Words have always fascinated me. Even before I could read I wanted to know why certain words were the way they were. Unfortunately, there has never been any shortage of people ready and willing to provide answers.
Take bloody – as in ‘a bloody good effort’. I remember the headmaster of my primary school generously explaining this one.
He assured me – with the unchallengeable authority of a headmaster – that bloody was a late-18th century contraction of By Our Lady. ‘A bit like fo’c’s’le,’ I remember him saying.
But, as I later discovered, John Dryden used ‘bloody drunk’ as long ago as 1684, by which he meant ‘as drunk as a blood’, ‘as drunk as a lord’ – a blood being an aristocratic rake of ‘good blood’. And soon after that all sorts of people were being bloody passionate and bloody clever. Well, they still are, aren’t they?
Well-meaning pedagogues also assured me that posh was derived from ‘port out, starboard home’, the cabin requirements of well-to-do folk travelling by sea between England and India. The abbreviation – POSH – was supposed to have been printed on their tickets. But it seems that not a single one of these posh tickets has survived. Which is a pity.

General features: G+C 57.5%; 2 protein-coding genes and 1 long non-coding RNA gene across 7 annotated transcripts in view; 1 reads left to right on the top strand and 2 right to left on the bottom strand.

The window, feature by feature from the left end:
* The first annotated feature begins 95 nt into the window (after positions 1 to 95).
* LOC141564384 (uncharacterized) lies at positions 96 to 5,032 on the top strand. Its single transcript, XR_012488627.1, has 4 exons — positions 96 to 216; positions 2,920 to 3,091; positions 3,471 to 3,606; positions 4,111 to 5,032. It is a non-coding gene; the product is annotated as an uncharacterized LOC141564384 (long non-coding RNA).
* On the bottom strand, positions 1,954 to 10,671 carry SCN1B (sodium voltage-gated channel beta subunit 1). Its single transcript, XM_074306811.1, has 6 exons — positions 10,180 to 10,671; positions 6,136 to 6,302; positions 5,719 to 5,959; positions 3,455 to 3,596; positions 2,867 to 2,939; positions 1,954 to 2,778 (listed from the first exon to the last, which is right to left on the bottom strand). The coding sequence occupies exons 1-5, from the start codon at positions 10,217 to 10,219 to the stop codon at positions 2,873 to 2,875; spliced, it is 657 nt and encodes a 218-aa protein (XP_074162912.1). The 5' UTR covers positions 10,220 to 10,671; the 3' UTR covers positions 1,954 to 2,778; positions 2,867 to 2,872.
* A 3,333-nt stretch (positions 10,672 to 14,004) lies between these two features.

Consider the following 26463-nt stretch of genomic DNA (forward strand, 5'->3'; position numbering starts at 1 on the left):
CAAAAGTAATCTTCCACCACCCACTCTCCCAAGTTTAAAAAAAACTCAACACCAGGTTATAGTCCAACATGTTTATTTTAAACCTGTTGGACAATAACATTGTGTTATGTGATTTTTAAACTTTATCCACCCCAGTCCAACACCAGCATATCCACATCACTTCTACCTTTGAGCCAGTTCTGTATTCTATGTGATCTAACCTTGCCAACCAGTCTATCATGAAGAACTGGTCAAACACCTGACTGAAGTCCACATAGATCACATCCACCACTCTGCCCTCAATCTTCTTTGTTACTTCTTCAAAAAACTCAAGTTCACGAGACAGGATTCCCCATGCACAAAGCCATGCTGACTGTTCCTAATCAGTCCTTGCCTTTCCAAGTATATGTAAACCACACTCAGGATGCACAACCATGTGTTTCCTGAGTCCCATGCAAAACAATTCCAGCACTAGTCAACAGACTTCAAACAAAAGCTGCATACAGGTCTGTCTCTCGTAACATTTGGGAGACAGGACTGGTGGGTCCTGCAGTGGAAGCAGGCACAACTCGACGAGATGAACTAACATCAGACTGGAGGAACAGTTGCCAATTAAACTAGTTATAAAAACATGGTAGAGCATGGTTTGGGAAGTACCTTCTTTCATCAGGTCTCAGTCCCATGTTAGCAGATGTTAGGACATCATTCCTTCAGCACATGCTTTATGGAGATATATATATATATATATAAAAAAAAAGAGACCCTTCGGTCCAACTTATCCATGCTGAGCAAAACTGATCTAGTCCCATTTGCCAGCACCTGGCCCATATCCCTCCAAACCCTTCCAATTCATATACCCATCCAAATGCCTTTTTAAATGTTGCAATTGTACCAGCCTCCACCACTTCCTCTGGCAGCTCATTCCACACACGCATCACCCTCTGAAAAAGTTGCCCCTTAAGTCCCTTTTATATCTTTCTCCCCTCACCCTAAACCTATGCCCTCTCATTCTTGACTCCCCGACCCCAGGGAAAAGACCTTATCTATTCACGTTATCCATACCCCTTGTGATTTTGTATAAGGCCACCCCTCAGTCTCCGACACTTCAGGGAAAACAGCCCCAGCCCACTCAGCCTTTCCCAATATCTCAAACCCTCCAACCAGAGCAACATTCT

Could posh have is simply been borrowed from the long-established cant term for money?
I can’t recall who first told me about James Daly. But I do remember thinking that his was an interesting story. Really interesting.
Mr Daly was a Dublin impresario who is supposed to have wagered some friends that he could introduce a new word into the English language within 24 hours. With the bets in (the story goes) Mr Daly papered Dublin with posters bearing the letters Q, U, I, and Z. And the following day, all of Dublin were talking about the mystery that was quiz.
Alas, Mr Daly’s posters seem to have suffered the same fate as the posh tickets. Could the Latin Qui es? (Who are you?) be a more likely source?
Yet another elusive character from the world of dead certain explanations was Mr Edward Booze’s booze. Mr Booze was a Prohibition entrepreneur who made hard liquor and sold it in distinctive log-cabin-shaped bottles. Or at least, that’s what I heard. But evidence of Mr Booze’s enterprise is as hard to find as evidence of the posh tickets and Mr Daly’s posters.
Could it be that the 14th century word bouse meaning ‘to drink deeply’ or ‘to guzzle’ was the true origin? The word went out of fashion for a while in the 15th century but then made a comeback late in the 16th century. And, since then, while the spelling has wandered about a bit, the word itself has never really left.
Words still fascinate me. But these days, when someone gives me a superficially-beguiling explanation of a word’s origin, I tend to ask if they have any evidence to go with their explanation. – Jack Scrivano